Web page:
Towards these ends, we plan to re-ignite OpenGovernment as an active open-source software project (visit its developer hub). We believe there’s a massive opportunity to not only display local government data in standardized formats on the open Web, but also provide accessible context and innovative online participation tools to walk citizens up what I call the “chain of engagement” towards “public accountability with teeth”. These new versions of OG in Philly & D.C. & the Valley will allow citizens to track city government meetings, share newsworthy events with their neighbors, and raise local issues with their elected officials in the public eye. Note: we’re currently searching for Ruby on Rails programmers who believe in our local-watchdogging mission and are available immediately for contract work on OpenGovernment’s next development phase. Feel free to circulate that above-linked job posting and get in touch with a link to your GitHub account: david at ppolitics.org.

As mentioned earlier, OpenGovernment in Knight communities plans to draw on three different but publicly available #opendata sources for official government information:

  • Philadelphia through OpenDataPhilly, shouts to the great folks at Code For America and Azavea & team.
  • San Jose, CA through their official .gov open data portal & Silicon Valley allies.
  • Washington, D.C. through the Open States project, for which PPF’s GovKit Ruby gem was originally developed in 2010 and launched in 2011. Shouts to James Turk & Sunlight Labs team for an important resource.

Our primary goal – aside from getting OG back in active open-source development as quickly as possible – is to provide free, user-friendly Web tools for people to contact their elected officials and connect with fellow constituents over local issues. One major public-benefit outcome of this project will be to help previously-isolated individual city residents become locally-engaged collaborators - more-informed, continually-in-touch, and socially-sharing with their communities.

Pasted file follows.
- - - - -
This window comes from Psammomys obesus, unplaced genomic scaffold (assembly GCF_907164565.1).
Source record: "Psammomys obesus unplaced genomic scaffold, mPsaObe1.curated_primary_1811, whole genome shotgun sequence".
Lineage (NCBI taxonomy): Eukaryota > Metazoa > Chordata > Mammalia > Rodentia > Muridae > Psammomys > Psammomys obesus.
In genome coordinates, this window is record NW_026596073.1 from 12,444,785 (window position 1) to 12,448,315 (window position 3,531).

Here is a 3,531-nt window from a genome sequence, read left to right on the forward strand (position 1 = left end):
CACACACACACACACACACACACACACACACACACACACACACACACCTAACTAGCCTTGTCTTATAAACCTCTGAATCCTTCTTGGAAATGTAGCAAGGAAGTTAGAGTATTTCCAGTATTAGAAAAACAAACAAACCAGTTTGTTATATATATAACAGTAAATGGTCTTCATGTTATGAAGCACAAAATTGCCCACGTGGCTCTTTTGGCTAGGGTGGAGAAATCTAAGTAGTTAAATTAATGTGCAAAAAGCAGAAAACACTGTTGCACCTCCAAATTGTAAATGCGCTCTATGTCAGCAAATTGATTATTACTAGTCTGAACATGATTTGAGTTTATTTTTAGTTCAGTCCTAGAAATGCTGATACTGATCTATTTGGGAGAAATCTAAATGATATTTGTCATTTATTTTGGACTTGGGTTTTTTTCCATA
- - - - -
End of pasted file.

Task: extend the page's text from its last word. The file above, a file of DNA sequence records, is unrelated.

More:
PPF’s flagship project, OpenCongress, was conceived in 2004 to address the closed-off nature of the federal legislative branch. All these years later, the U.S. Congress has proven even more systemically-corrupt and insistently resistant to structural reforms through technology than we could have imagined. For a number of reasons (resources, scale, proximity, increased good-faith collaboration from .gov agencies), municipal government offers a promising next focus for OpenGovernment. PPF is far from alone in this; lots of great allies in the local space, such as Code For America-tracked initiatives and others mentioned below.

As we ramp up, we’re interested in hearing what you’re looking for in a tool to engage in dialogue with your city council members and track local legislation. One issue we’ll clearly tackle is that, with federal & state legislatures, the basic building block is a legislative object, i.e. a bill — in city councils, as local #opengov experts can confirm, the atomic document is more likely a meeting agenda or report. But at least with these planned data sources, we’ll be able to work with city info liberated from a loony .pdf prison. And much of the planned functionality is the same as state-level: find all your city elected officials by inputting your street address; see context on your councilmembers, including recent actions & news coverage (and wherever possible, campaign contributors, longer story there); search for keywords of interest; track and share and comment on official council actions; email your representatives in an open public forum, then spread your communication immediately over social media. So please follow along as we experiment & test some new engagement tools on OG. We think there remains a lot of user experience work to do to make #opengov as popular & useful as it can be in towns & cities.

Email us anytime with questions or ideas: david at ppolitics.org, davidmooreppf on Skype, and follow us on social media: @open_gov & @ppolitics on a well-known micropublishing service; OpenGovernment page on a popular social networking service. More ways to contact us.

Big thank you to Damian, Paula Ellis, Alberto Ibargüen, and everyone at the Knight Foundation for this generous & much-needed support of our work. Together we’ll build innovative new tools for connecting citizens in coordination online. Link round-up ::

  • Shouts to our sibling non-profits PCF (makers of Amara) and Fight For the Future (leaders of the landmark stop-SOPA protests).
  • Shouts to PPF allies & data partners listed in the footer of our homepage, especially Code For America‘s extensive resources for city #opengov. To all the folks at the summit, excited to be building again with you, holler to get involved.
  • Shouts to friend-of-PPF Chris Hayes of MSNBC for praising OpenCongress & promoting the need for OpenGovernment in last month’s panel discussion at Philanthropy NY. PPF is a 501c3 non-profit; more about where we’re headed.
  • One could cite any number of relevant Alex Howard articles here on #opengov landscape & developments for O’Reilly — here’s a 2011 wrap-up post on “rise of the civic startup” mentioning OG, others surely findable.
  • Great Knight Foundation resources: Technology for Engagement & @knightfdn on Twitter.
  • (Last updated Tuesday, Oct. 2nd, 10am ET)